Finance risks when buying off-the-plan

Since 2009, there have been around 165,200 apartments completed in metro Melbourne, and there are currently around 24,430 apartments combined - under construction and being marketed (source: Australian Property Journal).

Melbourne's population is forecasted to reach 7.9 million people by 2050, a 52% increase from the current levels of 5.2 million (source: Australian Property Journal).

Competition amongst developers and builders has always been fierce, and with such an expected surge in population growth in Melbourne, such competition will only intensify. In recent times some developers and builders have been driven to the brink in light of rising labor and material costs, however this issue is expected to abate at some future point as a new norm returns - driven by strong demand for new housing.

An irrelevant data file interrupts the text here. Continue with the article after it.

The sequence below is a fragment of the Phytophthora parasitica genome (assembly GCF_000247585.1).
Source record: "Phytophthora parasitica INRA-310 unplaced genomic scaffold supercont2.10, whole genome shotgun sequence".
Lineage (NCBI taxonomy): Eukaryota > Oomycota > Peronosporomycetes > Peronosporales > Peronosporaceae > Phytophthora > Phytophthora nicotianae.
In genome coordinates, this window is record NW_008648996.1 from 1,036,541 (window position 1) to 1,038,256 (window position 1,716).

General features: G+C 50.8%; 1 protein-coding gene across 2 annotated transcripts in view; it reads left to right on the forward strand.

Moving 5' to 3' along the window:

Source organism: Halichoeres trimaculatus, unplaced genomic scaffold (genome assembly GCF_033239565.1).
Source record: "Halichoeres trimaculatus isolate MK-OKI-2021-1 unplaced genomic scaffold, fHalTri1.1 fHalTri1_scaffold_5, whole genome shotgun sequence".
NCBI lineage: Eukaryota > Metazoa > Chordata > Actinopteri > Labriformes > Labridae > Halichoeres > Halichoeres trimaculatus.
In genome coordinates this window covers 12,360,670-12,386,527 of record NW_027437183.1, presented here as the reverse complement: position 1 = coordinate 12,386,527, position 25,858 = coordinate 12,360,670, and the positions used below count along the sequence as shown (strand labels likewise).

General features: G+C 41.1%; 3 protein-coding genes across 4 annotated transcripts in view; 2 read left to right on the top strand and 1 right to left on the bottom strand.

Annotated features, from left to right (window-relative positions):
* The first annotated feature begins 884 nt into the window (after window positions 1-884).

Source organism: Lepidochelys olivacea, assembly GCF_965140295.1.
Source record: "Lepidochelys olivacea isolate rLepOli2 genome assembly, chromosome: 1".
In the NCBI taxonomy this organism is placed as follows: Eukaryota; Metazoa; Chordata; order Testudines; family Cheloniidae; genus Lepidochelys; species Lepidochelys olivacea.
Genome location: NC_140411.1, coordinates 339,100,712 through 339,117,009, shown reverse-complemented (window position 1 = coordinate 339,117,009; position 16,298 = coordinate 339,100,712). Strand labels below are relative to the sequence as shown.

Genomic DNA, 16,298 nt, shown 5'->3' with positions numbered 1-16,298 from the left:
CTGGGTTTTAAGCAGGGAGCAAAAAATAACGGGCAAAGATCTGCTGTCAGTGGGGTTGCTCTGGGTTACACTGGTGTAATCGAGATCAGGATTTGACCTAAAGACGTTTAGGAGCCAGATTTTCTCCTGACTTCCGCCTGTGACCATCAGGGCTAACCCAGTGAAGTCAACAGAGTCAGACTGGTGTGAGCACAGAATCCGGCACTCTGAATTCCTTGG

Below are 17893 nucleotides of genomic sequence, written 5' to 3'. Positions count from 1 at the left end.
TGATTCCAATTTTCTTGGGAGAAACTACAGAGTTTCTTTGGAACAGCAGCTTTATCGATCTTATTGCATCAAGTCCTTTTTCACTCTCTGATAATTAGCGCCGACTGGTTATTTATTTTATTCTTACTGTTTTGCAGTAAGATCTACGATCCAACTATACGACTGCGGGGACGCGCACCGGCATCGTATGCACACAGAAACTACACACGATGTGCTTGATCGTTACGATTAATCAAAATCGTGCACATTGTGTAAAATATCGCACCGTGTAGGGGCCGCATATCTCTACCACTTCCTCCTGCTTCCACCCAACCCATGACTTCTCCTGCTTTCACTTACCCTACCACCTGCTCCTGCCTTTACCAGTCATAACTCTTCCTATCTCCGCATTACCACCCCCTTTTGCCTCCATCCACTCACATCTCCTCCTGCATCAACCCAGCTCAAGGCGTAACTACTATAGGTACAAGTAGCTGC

Traditionally, apartment developers have offered all sorts of promotional deals to lure buyers into purchasing off the plan.  In most instances, developers are required to have a large percentage of apartments sold off the plan in order to obtain the funding and take the project from concept to construction.

There has always been a degree of risk associated with purchasing off the plan residential apartments, as this type of housing seldom performs when it comes to future capital growth - generally speaking.

Today I wanted to share with you the finance risks associated with buying off the plan apartments, as finance is key - and usually a necessity - when it comes to buying property. These risks are real and you should therefore take great care when making an off the plan purchase so that you are not caught out.